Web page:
Developing Positive Relationships with Teachers
The use of the words parents and families throughout this module refers to all types of home arrangements and parental figures, including carers and legal guardians, who care for and rear children. Any images of people in this module do not indicate these people were in any way part of the project or are in agreement with any information contained in this module. Except where otherwise indicated, and save for any material in this document owned by a third party or protected by a trade mark, a Creative Commons Attribution 3.0 Australia Licence (https://creativecommons.org/licenses/by/3.0/au/deed.en) applies to this document.
This project was funded by the Australian Government Department of Education and Training through the Grants and Awards Programme 2015-16 to 2018-19.
First published July 2019
Cover image: © Areszpua | Dreamstime.com
Families and their children undertake many transitions through their lives, none more important and challenging than starting primary school.
Early engagement with your child’s school will make a difference to their experience of education which will shape their lives.
Schools are like every part of life we deal with - relationships matter and the effort of building them is repaid. The resources in this module cover how to build your relationship with the school and what you should expect.
An important start is to form a relationship with the teacher who will spend six hours or so a day with your child. This involves doing more than just dropping your child at the school gate. It requires contact with the teacher in the school or through the online channels that are part of school communication.
Your responsibility is for your child to be “school ready” however you should expect the school will also be ready for your child. This means you taking the advantage of opportunities to both participate in school activities and to build the skills your child needs.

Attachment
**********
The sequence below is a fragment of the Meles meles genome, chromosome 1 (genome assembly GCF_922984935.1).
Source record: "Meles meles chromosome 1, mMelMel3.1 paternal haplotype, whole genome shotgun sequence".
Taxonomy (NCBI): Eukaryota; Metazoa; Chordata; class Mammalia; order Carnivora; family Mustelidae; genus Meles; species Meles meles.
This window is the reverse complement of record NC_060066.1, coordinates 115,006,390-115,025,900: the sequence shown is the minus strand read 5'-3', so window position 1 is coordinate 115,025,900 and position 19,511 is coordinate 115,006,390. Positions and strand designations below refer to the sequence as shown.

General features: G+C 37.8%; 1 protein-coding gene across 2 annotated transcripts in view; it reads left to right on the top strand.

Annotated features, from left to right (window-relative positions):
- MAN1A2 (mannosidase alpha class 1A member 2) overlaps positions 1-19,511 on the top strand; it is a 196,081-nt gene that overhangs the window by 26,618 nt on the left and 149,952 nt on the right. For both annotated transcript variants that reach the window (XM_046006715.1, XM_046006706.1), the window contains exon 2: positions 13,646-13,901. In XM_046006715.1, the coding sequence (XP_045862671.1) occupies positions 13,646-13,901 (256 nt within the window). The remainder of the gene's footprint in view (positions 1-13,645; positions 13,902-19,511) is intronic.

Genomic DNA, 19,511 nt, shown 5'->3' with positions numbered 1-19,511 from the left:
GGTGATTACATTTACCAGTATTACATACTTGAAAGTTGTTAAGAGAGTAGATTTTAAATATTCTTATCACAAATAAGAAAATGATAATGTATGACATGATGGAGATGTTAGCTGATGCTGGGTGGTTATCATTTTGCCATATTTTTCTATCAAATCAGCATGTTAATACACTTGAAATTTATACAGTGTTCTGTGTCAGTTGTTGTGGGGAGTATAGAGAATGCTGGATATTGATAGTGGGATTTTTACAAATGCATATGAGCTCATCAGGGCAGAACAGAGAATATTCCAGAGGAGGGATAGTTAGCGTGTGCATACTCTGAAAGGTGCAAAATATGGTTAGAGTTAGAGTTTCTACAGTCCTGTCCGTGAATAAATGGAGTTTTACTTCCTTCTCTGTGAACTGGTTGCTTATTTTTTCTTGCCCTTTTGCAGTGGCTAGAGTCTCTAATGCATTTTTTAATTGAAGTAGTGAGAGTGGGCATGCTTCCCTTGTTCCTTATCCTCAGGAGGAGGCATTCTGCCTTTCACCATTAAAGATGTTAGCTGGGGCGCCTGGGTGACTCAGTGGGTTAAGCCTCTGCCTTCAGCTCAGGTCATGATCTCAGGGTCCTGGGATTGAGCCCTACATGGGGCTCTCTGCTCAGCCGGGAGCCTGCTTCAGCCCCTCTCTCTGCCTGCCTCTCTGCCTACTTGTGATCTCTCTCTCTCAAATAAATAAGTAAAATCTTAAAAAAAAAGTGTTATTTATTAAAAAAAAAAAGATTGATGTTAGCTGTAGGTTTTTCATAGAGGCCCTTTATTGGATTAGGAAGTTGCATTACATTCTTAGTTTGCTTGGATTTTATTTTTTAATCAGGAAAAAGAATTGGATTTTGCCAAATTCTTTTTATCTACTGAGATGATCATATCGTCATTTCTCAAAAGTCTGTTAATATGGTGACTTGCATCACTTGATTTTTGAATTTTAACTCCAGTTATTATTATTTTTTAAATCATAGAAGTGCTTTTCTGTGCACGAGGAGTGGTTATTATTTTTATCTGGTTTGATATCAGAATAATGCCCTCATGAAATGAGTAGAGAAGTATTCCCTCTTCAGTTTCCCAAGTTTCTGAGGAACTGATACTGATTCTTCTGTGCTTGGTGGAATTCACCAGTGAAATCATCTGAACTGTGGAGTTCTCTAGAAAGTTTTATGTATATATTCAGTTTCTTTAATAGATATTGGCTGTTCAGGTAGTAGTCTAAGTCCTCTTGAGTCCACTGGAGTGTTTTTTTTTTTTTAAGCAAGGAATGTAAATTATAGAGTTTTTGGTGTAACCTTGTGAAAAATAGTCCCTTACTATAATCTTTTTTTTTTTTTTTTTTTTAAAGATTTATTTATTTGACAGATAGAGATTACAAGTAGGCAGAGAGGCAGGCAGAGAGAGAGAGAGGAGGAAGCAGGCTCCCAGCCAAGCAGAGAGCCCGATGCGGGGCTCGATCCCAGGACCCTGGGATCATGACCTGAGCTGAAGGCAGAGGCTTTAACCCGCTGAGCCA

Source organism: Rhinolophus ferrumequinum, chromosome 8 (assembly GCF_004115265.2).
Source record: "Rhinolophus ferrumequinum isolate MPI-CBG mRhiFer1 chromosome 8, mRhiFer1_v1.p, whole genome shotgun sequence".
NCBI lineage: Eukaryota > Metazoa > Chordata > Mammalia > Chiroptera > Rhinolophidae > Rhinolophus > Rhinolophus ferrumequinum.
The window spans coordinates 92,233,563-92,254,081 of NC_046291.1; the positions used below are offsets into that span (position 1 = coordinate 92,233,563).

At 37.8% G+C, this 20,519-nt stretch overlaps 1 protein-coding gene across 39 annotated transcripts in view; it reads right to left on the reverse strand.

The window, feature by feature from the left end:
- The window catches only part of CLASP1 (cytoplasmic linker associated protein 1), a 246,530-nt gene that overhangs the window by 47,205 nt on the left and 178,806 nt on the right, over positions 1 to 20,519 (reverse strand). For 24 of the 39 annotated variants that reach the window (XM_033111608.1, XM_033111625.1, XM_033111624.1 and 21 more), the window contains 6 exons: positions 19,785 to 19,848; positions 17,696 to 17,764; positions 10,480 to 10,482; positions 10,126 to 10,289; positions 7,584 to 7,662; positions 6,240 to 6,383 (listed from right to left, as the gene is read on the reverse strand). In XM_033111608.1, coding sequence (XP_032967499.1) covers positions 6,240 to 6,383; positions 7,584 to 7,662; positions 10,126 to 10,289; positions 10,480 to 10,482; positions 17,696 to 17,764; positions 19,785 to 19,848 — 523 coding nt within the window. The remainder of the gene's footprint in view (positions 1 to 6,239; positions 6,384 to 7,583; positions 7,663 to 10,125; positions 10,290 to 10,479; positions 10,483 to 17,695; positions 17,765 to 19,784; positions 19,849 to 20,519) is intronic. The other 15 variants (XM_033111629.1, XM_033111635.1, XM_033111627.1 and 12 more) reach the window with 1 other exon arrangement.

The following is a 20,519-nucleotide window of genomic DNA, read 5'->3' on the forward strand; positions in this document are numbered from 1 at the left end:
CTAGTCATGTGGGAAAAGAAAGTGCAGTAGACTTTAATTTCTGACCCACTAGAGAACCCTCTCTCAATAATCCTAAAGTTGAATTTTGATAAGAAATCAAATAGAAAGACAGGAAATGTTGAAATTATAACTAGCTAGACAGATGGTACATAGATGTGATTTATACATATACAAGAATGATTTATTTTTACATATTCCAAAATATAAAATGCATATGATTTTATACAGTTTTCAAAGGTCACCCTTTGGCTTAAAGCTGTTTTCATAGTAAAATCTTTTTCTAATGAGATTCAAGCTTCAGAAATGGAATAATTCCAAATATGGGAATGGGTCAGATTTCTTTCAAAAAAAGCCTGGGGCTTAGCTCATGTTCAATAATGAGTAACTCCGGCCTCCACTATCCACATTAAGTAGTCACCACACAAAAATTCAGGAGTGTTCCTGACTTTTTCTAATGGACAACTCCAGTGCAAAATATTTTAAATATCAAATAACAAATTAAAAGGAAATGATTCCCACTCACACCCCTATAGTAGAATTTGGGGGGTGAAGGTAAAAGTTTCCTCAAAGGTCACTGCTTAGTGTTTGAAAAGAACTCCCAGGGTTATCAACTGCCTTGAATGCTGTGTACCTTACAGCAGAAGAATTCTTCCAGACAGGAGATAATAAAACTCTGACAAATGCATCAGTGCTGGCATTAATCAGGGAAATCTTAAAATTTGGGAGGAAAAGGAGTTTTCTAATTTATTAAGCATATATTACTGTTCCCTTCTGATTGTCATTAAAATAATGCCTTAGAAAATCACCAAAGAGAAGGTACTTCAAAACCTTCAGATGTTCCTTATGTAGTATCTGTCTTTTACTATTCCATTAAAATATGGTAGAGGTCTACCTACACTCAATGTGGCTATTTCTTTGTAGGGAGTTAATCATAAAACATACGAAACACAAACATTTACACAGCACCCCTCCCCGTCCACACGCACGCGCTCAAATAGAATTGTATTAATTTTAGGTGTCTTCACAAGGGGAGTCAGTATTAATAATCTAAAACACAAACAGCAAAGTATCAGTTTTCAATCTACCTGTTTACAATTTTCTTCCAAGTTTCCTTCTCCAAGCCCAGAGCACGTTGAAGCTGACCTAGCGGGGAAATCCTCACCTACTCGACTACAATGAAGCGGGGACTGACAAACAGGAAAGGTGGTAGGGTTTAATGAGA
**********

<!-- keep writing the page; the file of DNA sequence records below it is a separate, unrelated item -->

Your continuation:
It’s important that teachers and parents respect each other’s role in the lives of children and this is achieved best through open two-way conversations.
What you can do as a parent
Early engagement with your child’s school is important for all concerned.
Ask the school what learning opportunities it offers enrolled families to practice the skills their children will need in order to be school ready.
These may be part of a pre-school orientation program which endeavours to assist in the transition from home to formal schooling. These can include programs like the ‘Positive Parenting Program’ (Sanders, Markie-Dadds & Turner, 2012) and reflections such as that by Tsousis (2017) - cofounder of Skoolbag (please refer to links in section 5). This is also the opportunity for the school to identify areas in which they may need to make adjustment to meet your child’s needs. Take advantage of these sessions to meet other parents and also to engage with school staff.